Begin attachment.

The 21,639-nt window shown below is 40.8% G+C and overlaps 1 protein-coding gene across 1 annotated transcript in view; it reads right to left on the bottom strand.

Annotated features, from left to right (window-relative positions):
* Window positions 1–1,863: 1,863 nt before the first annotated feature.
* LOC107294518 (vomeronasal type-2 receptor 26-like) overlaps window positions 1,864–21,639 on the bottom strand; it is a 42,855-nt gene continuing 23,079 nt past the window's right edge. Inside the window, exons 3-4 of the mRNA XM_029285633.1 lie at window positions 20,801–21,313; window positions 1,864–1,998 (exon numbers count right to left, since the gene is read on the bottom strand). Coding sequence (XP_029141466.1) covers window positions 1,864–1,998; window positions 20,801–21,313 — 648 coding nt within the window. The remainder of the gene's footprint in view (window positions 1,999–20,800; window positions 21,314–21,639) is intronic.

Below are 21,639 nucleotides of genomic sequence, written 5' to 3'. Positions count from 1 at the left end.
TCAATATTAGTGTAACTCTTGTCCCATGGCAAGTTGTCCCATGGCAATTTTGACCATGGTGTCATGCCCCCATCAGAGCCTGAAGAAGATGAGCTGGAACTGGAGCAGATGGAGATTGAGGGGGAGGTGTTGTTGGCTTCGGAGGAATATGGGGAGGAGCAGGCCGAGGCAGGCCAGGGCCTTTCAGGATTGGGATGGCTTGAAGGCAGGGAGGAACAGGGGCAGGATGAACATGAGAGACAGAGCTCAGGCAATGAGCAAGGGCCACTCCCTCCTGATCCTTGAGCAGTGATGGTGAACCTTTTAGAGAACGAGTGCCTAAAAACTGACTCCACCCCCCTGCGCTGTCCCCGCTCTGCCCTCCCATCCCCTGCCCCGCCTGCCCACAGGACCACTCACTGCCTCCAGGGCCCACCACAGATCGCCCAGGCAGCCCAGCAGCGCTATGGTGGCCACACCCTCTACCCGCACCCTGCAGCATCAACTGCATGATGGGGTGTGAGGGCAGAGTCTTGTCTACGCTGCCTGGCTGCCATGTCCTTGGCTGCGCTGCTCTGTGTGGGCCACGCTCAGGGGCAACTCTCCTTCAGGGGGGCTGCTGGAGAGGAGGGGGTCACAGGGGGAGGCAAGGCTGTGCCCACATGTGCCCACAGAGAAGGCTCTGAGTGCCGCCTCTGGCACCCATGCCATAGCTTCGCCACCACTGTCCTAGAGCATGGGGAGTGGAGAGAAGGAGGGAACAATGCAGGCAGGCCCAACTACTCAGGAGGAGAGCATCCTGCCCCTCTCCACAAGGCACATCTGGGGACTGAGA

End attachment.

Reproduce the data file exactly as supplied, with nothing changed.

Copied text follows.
The 21,639-nt window shown below is 40.8% G+C and overlaps 1 protein-coding gene across 1 annotated transcript in view; it reads right to left on the bottom strand.

Annotated features, from left to right (window-relative positions):
* Window positions 1–1,863: 1,863 nt before the first annotated feature.
* LOC107294518 (vomeronasal type-2 receptor 26-like) overlaps window positions 1,864–21,639 on the bottom strand; it is a 42,855-nt gene continuing 23,079 nt past the window's right edge. Inside the window, exons 3-4 of the mRNA XM_029285633.1 lie at window positions 20,801–21,313; window positions 1,864–1,998 (exon numbers count right to left, since the gene is read on the bottom strand). Coding sequence (XP_029141466.1) covers window positions 1,864–1,998; window positions 20,801–21,313 — 648 coding nt within the window. The remainder of the gene's footprint in view (window positions 1,999–20,800; window positions 21,314–21,639) is intronic.

Below are 21,639 nucleotides of genomic sequence, written 5' to 3'. Positions count from 1 at the left end.
TCAATATTAGTGTAACTCTTGTCCCATGGCAAGTTGTCCCATGGCAATTTTGACCATGGTGTCATGCCCCCATCAGAGCCTGAAGAAGATGAGCTGGAACTGGAGCAGATGGAGATTGAGGGGGAGGTGTTGTTGGCTTCGGAGGAATATGGGGAGGAGCAGGCCGAGGCAGGCCAGGGCCTTTCAGGATTGGGATGGCTTGAAGGCAGGGAGGAACAGGGGCAGGATGAACATGAGAGACAGAGCTCAGGCAATGAGCAAGGGCCACTCCCTCCTGATCCTTGAGCAGTGATGGTGAACCTTTTAGAGAACGAGTGCCTAAAAACTGACTCCACCCCCCTGCGCTGTCCCCGCTCTGCCCTCCCATCCCCTGCCCCGCCTGCCCACAGGACCACTCACTGCCTCCAGGGCCCACCACAGATCGCCCAGGCAGCCCAGCAGCGCTATGGTGGCCACACCCTCTACCCGCACCCTGCAGCATCAACTGCATGATGGGGTGTGAGGGCAGAGTCTTGTCTACGCTGCCTGGCTGCCATGTCCTTGGCTGCGCTGCTCTGTGTGGGCCACGCTCAGGGGCAACTCTCCTTCAGGGGGGCTGCTGGAGAGGAGGGGGTCACAGGGGGAGGCAAGGCTGTGCCCACATGTGCCCACAGAGAAGGCTCTGAGTGCCGCCTCTGGCACCCATGCCATAGCTTCGCCACCACTGTCCTAGAGCATGGGGAGTGGAGAGAAGGAGGGAACAATGCAGGCAGGCCCAACTACTCAGGAGGAGAGCATCCTGCCCCTCTCCACAAGGCACATCTGGGGACTGAGA